Campus news in brief
Carnegie Mellon inventor awarded $500,000 Lemelson-MIT Prize
Earlier in September, Carnegie Mellon professor and practicing materials scientist Jay Whitacre was awarded the prestigious Lemelson-MIT Prize of $500,000. The award is given to inventors whose creations are designed to improve the world.
In Whitacre’s case, this invention is the Aqueous Hybrid ion battery, which is an “environmentally-benign and cost-efficient energy storage system,” according to a university press release.
The battery is intended for use in a combination of solar and wind energy systems, and was developed using sustainable resources. Whitacre’s company, Aquion Energy, has full manufacturing and marketing capability, which will allow for world-wide distribution. One of the greatest challenges Whitacre faced was creating a storage system that did not rely on the presence of wind or sunlight. What makes the battery groundbreaking is its ability to function as an energy source day-and-night.
This invention is far from Whitacre’s inaugural contribution to his field: he holds over 30 patents and pending patents, and has published more than 60 papers.
In addition to his contributions directly to the Carnegie Mellon Community, Whitacre has been highly active in the greater Pittsburgh area, through his company’s involvement in multiple programs aimed at developing student engineers.
With a portion of his prize money, Whitacre plans to support and encourage graduate students who have an interest in pioneering energy solutions.
Carnegie Mellon, City of Pittsburgh help create new network to address challenges
In an effort to confront local challenges, Carnegie Mellon University and the City of Pittsburgh have combined forces. Using a $1 million grant, the duo plans to create the “MetroLab Network” — a national union that includes 20 urban areas and their neighboring universities. The goal is to develop and distribute new technologies that will tackle vital problems in these areas.The $1 million grant, courtesy of the John D. and Catherine T. Macarthur foundation, will be used toward the cost of hiring administrative personnel, including an executive director.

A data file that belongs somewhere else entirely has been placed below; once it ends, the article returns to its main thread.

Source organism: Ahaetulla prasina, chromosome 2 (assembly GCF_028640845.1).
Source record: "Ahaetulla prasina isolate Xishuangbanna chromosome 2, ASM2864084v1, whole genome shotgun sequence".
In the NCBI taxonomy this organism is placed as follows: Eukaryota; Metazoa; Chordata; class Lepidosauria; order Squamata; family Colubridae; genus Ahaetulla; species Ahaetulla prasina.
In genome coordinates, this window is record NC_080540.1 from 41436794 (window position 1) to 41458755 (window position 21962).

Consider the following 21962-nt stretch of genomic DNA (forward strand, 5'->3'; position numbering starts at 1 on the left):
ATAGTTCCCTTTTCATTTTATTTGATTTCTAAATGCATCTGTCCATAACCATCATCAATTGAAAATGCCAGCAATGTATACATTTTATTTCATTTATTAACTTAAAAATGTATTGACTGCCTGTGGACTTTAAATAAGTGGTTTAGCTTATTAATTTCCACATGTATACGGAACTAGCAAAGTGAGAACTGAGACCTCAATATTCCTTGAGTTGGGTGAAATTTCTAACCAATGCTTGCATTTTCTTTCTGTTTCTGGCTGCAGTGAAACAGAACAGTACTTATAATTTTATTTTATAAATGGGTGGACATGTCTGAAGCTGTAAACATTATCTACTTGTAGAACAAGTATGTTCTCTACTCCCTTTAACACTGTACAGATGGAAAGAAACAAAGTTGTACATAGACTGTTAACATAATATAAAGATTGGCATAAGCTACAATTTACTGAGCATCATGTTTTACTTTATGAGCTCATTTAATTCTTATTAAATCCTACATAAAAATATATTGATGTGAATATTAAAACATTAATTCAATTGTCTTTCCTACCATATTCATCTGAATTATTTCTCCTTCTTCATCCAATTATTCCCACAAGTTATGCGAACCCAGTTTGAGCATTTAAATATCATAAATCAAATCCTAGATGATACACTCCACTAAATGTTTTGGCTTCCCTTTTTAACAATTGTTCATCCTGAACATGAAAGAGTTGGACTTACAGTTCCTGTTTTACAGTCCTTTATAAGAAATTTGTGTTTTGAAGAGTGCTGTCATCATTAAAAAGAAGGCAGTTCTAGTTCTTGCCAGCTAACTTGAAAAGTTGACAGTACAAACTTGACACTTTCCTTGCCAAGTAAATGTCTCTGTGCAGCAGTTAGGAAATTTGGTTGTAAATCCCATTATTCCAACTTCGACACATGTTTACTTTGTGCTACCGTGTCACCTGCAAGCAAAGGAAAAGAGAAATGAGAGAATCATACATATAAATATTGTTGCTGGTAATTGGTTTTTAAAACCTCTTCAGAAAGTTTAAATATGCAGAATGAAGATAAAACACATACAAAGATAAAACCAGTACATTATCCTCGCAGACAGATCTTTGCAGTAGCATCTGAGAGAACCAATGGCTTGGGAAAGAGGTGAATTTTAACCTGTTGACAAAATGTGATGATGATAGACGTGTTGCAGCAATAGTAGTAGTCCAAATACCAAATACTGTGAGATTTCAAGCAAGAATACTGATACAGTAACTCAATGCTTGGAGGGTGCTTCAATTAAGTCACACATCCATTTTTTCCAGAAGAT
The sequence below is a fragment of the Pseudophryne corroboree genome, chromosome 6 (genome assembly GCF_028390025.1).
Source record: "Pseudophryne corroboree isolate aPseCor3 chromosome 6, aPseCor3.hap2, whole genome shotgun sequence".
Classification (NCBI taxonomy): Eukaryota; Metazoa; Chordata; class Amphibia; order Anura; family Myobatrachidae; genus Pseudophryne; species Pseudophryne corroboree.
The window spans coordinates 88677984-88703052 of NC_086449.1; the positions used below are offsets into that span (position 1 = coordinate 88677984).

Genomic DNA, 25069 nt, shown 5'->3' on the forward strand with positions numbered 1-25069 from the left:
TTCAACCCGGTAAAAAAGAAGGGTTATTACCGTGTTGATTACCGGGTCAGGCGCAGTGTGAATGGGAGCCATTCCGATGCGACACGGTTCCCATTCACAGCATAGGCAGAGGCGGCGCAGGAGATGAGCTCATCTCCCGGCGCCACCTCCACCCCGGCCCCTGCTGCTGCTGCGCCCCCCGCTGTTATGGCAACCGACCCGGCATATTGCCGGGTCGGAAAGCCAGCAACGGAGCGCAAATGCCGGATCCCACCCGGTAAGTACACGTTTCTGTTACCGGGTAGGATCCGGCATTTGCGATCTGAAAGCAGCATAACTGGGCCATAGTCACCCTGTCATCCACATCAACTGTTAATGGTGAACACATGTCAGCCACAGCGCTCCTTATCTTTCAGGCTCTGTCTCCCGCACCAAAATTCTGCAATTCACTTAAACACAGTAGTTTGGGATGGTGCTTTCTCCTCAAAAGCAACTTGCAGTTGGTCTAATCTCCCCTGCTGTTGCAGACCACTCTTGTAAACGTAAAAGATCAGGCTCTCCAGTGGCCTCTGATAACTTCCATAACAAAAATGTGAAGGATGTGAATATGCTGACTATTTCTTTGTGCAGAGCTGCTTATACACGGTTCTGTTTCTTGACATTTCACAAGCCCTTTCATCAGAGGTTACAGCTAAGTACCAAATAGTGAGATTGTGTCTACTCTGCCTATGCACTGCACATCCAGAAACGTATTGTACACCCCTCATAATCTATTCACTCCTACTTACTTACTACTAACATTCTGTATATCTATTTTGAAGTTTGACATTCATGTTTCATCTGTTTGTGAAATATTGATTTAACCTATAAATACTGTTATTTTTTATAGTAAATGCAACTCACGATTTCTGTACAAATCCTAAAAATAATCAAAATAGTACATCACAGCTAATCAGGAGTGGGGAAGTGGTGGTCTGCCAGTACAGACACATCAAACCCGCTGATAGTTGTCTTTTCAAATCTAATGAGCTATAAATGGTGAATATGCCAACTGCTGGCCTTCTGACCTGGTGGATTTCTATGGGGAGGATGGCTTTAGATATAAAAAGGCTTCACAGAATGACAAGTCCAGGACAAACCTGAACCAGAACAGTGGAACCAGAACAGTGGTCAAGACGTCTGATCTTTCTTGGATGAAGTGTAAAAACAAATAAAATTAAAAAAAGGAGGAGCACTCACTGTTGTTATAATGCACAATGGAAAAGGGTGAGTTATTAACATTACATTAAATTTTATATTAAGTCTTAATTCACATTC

According to a university press release, University Provost Farnam Jahanian commented, “In the spirit of collaboration, Carnegie Mellon is excited to take a leading role in the founding of the MetroLab Network. This effort builds on decades of research supported by federal agencies, private foundations, and industry collaboration to create solutions that improve urban areas and provide real benefits to the public. We are eager to participate and work together with the other members of the network to develop and deploy technologies capable of creating a brighter future for our cities.”
The network will use data and various information technologies to understand how major cities work, and then apply this information to better them. The involved universities possess the technological knowledge to apply the research, while the urban areas will serve as real-life trial grounds.
The city will function as an “urban lab,” according to Pittsburgh Mayor William Peduto. The MetroLab Network is modeled off many prior successes, including multiple Carnegie Mellon contributions to the Pittsburgh area.